As in Groundhog Day, Stevens finds himself being sent back to the same 8 minutes of the train journey for the mission described by Goodwin, as well as the mysterious Dr Rutledge (Jeffrey Wright) who stands behind her in the video frame. Each time, the scene plays out differently as Stevens begins to make choices that depart from his instructions.
The second theme that emerges is that of consent. Stevens is ordered to fulfill his mission, but it is not clear that he has given his consent to this. Though he is a military officer, he seems to be imprisoned in this pod without knowledge of the project he is involved with. Is it right, therefore, that he should be subjected to these multiple deaths if he wishes not to be sent back? Does his military enrollment allow his superiors to order him into this strange scenario without giving him any basic briefing?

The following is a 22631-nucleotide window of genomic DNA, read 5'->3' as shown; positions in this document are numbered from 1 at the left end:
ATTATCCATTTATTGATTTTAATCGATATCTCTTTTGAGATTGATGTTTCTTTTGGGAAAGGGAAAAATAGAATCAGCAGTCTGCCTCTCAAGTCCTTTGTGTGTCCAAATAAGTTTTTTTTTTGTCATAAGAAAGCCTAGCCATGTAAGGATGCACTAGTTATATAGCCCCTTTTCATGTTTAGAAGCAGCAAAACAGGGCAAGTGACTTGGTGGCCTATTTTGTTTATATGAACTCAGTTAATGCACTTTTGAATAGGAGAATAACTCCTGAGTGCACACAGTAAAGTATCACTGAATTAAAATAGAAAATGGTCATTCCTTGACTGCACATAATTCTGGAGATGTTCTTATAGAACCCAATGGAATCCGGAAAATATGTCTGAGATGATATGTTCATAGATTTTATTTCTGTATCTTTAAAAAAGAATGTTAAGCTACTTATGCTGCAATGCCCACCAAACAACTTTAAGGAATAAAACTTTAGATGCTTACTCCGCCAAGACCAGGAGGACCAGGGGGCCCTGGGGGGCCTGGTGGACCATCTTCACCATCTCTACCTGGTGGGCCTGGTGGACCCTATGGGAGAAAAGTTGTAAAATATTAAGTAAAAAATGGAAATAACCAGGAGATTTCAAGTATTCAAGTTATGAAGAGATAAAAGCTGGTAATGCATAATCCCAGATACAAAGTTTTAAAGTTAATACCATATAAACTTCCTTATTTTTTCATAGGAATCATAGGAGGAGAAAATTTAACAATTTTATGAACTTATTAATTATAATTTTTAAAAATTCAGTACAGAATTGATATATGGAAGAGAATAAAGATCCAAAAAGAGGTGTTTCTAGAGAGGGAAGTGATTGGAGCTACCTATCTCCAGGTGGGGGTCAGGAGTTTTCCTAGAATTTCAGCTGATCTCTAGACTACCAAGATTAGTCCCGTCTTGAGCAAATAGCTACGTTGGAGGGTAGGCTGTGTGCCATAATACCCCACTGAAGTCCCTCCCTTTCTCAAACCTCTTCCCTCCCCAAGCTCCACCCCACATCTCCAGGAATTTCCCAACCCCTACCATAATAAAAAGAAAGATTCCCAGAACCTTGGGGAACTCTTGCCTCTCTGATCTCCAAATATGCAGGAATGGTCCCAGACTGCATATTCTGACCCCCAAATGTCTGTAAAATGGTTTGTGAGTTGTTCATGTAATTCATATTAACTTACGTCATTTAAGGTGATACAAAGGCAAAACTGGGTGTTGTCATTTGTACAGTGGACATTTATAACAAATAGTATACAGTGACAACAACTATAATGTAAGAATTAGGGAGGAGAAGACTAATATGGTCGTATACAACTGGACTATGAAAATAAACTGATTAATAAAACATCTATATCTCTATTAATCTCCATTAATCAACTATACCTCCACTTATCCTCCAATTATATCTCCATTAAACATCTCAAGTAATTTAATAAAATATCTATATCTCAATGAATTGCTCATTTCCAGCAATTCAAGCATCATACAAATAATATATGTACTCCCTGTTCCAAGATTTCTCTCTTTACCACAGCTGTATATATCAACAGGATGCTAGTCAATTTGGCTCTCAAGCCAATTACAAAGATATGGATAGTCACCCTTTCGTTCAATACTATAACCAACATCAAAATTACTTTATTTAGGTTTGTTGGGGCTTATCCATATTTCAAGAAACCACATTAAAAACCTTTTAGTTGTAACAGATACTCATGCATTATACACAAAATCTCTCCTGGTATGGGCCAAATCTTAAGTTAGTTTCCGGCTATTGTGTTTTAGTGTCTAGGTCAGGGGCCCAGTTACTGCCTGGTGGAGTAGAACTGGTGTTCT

We tend to assume that as human beings we have right to choice, that we cannot be held against our will and forced to play a part in such a disturbing drama. Even under a “need to know” banner, the military tend to give the troops enough information to enable success in the mission. Stevens, though, is clearly being held without his consent and possibly against his will. Since this is denying freedom of choice, it is ethically wrong. And as the movie plays out, this becomes clear. Unless we commit a crime, we have the right (at least in the United States), to liberty. Consent is indeed a civil liberty.